“A horse, a horse, my kingdom for a horse!” ~Shakespeare, King Richard III
What is the value of a kingdom? Some American ‘lords’ thought the value high enough to build their own ‘kingdom.’
Since beginning this series, I have had some suggestions of castles in New England and I want to reiterate my criteria for which castles I am including. I am not including churches or armories, many of which are castle-like. The castles listed here are known to be accessible to the public. There are many more privately owned castles, and a very extensive listing of castles by state can be found here. If there is a building you would consider a castle, then it is probably on the listing at this link. If not, contact him, he would love to hear about it.
With that said, here are my selections for Maine.
Castle Tucker – Wiscasset ME-1807
As with some other structures in my castle series, this is not really a castle, but having the word ‘castle’ in the name makes it a candidate for my list. It is an impressive brick mansion which was known as Elm Lawn, a name inspired by the elms that were planted on the property.
This is a short version of the history: It was built by Silas Lee, one of the wealthiest men in Wiscasset, however, he died with debts. Later, Richard Tucker, a ship’s captain, purchased it in 1858, restored it, then he fell under hard times as well, and it was operated as a boarding house.
Bad luck seems to be associated with the place, if you ask me. Now it is owned by Historic New England and is open to the public from May to October as a historic house museum. It displays the Tucker’s many accumulated treasures. You can learn more about the history of the property at Historic New England‘s website.
Mann Castle- West Paris ME-1926
In this tiny town in middle-western Maine, appears a miniature medieval English castle which is the town library. The funds to build the town’s library were donated to the town of West Paris by Lewis M. Mann. His son, Edwin J Mann, doubled the contribution and oversaw the construction. Edwin was a manufacturer who had attended the University of Maine, and dedicated the library to his brother Arthur, who had also passed away years earlier.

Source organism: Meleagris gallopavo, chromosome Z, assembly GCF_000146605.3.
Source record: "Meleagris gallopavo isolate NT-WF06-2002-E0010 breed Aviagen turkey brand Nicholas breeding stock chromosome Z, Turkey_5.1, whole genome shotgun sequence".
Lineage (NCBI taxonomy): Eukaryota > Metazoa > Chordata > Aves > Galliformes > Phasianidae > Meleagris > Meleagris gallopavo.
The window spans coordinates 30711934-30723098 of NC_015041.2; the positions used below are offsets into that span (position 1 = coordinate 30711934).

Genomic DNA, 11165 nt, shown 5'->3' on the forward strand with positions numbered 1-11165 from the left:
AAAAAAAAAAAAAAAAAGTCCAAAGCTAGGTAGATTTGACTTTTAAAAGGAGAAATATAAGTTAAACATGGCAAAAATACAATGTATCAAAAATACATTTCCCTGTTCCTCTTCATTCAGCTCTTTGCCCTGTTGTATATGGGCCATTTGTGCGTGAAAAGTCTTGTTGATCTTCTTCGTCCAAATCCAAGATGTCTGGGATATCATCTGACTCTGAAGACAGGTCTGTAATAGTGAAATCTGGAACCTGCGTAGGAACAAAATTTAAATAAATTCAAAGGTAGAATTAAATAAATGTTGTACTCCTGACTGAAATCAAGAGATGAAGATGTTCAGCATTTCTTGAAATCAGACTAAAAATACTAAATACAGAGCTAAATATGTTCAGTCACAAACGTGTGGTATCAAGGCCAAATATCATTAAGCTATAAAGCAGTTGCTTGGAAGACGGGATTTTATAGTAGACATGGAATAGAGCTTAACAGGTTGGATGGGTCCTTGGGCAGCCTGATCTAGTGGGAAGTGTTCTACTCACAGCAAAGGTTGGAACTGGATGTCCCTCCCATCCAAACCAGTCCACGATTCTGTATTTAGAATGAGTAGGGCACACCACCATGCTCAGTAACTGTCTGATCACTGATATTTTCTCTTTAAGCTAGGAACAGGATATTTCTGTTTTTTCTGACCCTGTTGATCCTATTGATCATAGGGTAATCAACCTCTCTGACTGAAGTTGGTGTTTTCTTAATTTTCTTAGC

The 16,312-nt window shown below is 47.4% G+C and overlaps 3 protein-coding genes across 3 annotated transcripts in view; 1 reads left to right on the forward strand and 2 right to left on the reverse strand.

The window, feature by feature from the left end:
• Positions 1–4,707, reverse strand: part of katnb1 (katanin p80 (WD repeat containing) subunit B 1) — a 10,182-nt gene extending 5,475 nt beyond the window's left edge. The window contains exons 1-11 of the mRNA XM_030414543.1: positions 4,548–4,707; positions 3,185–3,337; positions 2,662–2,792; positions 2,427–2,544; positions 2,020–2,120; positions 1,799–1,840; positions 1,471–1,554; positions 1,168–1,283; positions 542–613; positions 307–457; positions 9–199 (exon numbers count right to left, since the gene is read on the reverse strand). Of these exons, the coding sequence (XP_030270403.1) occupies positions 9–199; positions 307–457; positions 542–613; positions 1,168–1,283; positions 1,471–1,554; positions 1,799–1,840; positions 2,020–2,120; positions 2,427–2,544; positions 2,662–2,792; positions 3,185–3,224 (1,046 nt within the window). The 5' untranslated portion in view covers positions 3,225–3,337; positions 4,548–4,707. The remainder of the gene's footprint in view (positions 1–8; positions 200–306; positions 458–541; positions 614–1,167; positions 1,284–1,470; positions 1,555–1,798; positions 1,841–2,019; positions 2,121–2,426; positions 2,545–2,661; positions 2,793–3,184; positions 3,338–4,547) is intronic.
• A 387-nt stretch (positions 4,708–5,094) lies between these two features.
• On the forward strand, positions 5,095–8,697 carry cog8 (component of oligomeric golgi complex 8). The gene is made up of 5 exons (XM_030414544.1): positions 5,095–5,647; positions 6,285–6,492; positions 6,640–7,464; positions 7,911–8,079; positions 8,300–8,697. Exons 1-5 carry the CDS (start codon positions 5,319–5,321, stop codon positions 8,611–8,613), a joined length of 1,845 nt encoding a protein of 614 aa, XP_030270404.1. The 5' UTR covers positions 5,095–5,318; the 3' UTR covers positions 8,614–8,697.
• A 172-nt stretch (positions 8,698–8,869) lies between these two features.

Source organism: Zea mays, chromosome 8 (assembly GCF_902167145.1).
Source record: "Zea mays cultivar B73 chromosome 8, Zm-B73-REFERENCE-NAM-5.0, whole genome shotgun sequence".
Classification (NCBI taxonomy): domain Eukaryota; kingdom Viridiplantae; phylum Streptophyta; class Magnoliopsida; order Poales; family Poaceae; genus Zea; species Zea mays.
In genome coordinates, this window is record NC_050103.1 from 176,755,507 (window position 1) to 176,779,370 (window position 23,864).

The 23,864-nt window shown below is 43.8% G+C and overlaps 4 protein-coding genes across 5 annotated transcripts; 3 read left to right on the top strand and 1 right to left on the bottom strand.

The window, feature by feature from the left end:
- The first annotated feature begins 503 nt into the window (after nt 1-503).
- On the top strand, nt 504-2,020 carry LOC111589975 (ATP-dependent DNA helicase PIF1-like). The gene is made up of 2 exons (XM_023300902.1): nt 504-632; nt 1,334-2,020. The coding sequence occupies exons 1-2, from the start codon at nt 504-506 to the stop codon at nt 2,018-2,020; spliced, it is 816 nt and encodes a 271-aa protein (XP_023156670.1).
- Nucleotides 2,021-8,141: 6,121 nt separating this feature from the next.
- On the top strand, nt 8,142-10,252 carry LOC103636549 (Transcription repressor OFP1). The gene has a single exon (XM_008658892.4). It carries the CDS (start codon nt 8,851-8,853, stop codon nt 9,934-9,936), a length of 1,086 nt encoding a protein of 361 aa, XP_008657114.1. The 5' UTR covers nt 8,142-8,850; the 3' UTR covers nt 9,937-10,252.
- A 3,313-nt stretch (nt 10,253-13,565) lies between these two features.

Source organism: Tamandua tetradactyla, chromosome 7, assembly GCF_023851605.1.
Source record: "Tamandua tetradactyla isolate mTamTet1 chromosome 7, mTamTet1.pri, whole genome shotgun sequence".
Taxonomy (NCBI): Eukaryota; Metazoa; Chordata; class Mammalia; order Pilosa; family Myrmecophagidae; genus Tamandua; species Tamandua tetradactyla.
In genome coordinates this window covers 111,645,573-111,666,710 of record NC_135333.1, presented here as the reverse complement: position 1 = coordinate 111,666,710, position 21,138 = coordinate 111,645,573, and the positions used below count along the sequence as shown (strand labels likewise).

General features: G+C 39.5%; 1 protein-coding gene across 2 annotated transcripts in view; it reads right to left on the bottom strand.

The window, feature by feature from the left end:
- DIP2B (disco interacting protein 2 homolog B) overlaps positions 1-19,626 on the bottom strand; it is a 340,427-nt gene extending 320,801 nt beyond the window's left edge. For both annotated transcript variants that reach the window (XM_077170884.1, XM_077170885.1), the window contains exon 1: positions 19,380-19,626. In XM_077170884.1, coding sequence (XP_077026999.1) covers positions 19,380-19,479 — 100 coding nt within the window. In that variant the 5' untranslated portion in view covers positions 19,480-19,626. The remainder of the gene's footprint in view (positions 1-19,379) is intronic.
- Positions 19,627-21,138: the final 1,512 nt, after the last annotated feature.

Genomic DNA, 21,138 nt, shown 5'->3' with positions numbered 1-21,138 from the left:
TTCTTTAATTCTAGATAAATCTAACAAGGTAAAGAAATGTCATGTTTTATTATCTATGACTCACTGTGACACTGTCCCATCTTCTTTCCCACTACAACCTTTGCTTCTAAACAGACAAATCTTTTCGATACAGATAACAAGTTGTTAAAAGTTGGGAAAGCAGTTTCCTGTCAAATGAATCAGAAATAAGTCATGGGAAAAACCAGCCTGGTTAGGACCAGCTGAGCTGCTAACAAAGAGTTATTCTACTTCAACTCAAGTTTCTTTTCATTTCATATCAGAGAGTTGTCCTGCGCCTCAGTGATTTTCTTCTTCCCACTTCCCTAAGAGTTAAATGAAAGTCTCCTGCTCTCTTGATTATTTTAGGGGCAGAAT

The original oak door has hand crafted iron hinges and the building was crafted from local fieldstone. Although an addition was completed in 2010, the castle design of the original building remained intact.
Mount Battie Tower-Camden ME-1921
Located on the site of a grand hotel, Summit House, a hotel built by Columbus Bushwell. Later, it was purchased as a clubhouse, but it’s use declined and was torn down in 1918. The existing 26 foot high stone tower was built as a WWI Memorial using some of the hotel’s foundation stones.The tower is now part of the Camden Hills State Park and as well as numerous hiking trails, there is a seasonal toll road that can be used to reach the summit. You can walk the 1.6 miles to the top to see the impressive views Camden and Penobscot Bay which inspired a young lady named Edna St. Vincent Millay to write the poem Renascence, which begins,
All I could see from where I stood
Was three long mountains and a wood;
I turned and looked the other way,
And saw three islands in a bay.
However, all we could see on the day we visited in early spring, was swirling mist.
Norumbega Inn Castle-Camden ME-1886-semi-private
The castle was built by Joseph Barker Stearns, an inventor of the duplex telegraphy and reversed currents for fire alarm systems, and spent time in Europe for business. While there, he visited numerous castles. He took his favorite features of those castles, Châteauesque, Flemish, and Queen Anne, and incorporated them into the design of his own castle. It is named after a legendary Viking settlement which was supposed to have been in Northeastern North America. Samuel de Champlain believed he found the site of the settlement when he sailed up the Penobscot River to what is now Bangor ME in 1604.
Joseph Stearns only spent 9 years in the castle before his death in 1895. The castle was converted into a B&B, Norumbega Inn, in 1987, and has changed hands several times since then. As an inn, this property is sort of open to the public, so I included it in this listing. We had the pleasure of staying at this inn, and if you want to learn more about our stay, you can read that here.
Ogunquit Library-Ogunquit ME-1898
Commissioned by Nannie Conarroe in memory or her husband George. George was a Philadelphia lawyer and the couple were long time summer residents of the area. She intended a left and right wing be built and the left wing was built in 1914, but the second wing has never been built.
Old Post Office- Augusta ME-1890
At the time of its opening, the local newspaper called the post office “one of the most picturesque public buildings that the government has bestowed upon any city in the Union.” Built of Hollowell granite with a corner tower which became located in the center after an addition in 1910, with arches and winding staircase. It stopped being used as the main post office in the 1960’s, and is now known as the Old Federal Building.
Thanks for reading. ~Lisa